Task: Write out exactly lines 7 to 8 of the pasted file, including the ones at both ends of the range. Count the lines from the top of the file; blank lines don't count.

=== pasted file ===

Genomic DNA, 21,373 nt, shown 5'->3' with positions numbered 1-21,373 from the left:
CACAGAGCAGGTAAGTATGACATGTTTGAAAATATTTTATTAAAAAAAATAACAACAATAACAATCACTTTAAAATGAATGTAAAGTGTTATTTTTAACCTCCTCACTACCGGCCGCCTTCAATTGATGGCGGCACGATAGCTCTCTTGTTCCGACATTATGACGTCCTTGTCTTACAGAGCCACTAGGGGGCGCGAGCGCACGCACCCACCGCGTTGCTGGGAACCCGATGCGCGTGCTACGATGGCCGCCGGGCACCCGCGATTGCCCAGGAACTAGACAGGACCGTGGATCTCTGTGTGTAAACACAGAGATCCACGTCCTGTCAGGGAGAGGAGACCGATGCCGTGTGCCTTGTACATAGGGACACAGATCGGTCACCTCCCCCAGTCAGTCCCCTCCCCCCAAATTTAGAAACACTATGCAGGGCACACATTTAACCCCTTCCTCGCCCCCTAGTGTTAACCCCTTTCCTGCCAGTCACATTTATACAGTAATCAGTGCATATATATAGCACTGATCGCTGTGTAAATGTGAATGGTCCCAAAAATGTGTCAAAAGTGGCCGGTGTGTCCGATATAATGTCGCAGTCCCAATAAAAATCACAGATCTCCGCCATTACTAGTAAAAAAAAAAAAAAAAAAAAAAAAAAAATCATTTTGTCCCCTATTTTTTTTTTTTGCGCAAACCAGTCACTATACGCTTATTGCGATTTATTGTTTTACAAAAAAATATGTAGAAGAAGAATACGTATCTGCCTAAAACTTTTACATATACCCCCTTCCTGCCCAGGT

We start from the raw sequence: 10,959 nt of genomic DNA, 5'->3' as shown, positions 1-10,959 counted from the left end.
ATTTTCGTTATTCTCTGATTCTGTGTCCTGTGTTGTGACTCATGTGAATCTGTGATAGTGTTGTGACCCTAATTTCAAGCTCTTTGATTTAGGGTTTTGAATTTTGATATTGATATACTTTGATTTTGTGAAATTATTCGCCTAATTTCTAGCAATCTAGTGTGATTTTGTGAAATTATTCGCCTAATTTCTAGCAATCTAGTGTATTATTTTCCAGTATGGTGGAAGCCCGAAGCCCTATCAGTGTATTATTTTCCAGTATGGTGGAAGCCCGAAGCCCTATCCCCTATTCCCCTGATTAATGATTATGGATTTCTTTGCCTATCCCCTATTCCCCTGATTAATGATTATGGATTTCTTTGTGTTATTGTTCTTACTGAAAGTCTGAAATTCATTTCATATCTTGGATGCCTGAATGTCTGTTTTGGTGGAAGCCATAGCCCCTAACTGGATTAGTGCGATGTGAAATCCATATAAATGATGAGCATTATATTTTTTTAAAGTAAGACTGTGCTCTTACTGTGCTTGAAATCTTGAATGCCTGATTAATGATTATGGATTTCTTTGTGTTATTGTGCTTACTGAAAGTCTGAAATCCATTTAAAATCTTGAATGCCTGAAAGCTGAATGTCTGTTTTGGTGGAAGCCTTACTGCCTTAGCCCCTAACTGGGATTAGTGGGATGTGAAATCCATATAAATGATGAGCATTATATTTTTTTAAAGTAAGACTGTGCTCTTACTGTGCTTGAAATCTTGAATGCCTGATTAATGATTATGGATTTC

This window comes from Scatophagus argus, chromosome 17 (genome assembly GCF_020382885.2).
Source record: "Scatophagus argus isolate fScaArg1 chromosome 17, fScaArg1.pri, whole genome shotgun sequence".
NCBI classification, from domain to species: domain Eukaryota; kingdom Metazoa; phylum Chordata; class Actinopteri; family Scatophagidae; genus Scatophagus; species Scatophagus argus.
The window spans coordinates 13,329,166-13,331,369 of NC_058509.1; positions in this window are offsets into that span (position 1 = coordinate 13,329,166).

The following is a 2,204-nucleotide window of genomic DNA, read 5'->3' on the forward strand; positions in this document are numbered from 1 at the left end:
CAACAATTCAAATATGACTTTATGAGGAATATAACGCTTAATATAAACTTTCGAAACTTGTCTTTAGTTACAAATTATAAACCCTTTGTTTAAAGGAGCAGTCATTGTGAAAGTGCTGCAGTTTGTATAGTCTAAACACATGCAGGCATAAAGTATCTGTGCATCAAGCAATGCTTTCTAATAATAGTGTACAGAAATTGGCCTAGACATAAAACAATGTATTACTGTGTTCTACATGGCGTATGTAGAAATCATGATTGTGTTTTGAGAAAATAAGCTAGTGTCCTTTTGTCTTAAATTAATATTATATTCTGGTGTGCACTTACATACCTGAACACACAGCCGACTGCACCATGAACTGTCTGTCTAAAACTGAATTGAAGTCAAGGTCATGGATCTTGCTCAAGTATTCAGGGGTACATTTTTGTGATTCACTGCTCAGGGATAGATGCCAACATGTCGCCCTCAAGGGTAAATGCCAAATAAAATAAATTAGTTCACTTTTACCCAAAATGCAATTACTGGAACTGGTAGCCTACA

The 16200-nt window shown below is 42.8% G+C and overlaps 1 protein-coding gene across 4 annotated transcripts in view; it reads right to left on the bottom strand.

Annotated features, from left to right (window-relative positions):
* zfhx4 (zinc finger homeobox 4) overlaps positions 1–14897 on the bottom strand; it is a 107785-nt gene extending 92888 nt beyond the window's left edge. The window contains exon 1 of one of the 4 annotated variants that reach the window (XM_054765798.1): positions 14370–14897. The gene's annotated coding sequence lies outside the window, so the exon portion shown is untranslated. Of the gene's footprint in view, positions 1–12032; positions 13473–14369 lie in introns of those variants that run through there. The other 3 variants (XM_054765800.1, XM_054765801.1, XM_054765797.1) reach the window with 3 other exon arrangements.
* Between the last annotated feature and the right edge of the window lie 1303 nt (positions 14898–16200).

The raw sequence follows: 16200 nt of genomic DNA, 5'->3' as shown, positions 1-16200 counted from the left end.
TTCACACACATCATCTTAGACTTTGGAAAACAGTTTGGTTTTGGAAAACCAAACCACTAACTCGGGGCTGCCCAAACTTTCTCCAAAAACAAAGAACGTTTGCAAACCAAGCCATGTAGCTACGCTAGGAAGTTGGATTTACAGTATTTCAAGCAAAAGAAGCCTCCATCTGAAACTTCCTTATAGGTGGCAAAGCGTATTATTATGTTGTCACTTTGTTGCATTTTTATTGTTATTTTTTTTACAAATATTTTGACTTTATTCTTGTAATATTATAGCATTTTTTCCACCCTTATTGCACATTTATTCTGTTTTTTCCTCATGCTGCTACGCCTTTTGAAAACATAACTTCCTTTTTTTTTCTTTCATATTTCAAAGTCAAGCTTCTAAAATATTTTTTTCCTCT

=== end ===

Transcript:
NCBI classification, from domain to species: domain Eukaryota; kingdom Metazoa; phylum Chordata; class Actinopteri; family Scatophagidae; genus Scatophagus; species Scatophagus argus.
The window spans coordinates 13,329,166-13,331,369 of NC_058509.1; positions in this window are offsets into that span (position 1 = coordinate 13,329,166).